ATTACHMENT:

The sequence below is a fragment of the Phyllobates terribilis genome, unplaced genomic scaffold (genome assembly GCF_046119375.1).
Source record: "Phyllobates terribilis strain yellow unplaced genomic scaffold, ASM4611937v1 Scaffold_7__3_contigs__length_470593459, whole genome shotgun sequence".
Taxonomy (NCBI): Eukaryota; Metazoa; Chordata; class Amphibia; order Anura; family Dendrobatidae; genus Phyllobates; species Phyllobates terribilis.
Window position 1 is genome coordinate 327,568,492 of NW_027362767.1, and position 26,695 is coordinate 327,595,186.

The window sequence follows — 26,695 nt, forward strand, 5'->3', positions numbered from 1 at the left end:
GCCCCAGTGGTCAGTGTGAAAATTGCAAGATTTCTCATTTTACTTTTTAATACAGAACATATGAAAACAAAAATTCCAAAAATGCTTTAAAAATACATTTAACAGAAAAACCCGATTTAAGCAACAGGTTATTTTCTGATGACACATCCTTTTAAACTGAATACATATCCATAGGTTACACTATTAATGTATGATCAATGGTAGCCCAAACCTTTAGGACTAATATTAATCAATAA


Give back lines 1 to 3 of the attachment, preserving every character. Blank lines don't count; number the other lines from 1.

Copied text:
The sequence below is a fragment of the Phyllobates terribilis genome, unplaced genomic scaffold (genome assembly GCF_046119375.1).
Source record: "Phyllobates terribilis strain yellow unplaced genomic scaffold, ASM4611937v1 Scaffold_7__3_contigs__length_470593459, whole genome shotgun sequence".
Taxonomy (NCBI): Eukaryota; Metazoa; Chordata; class Amphibia; order Anura; family Dendrobatidae; genus Phyllobates; species Phyllobates terribilis.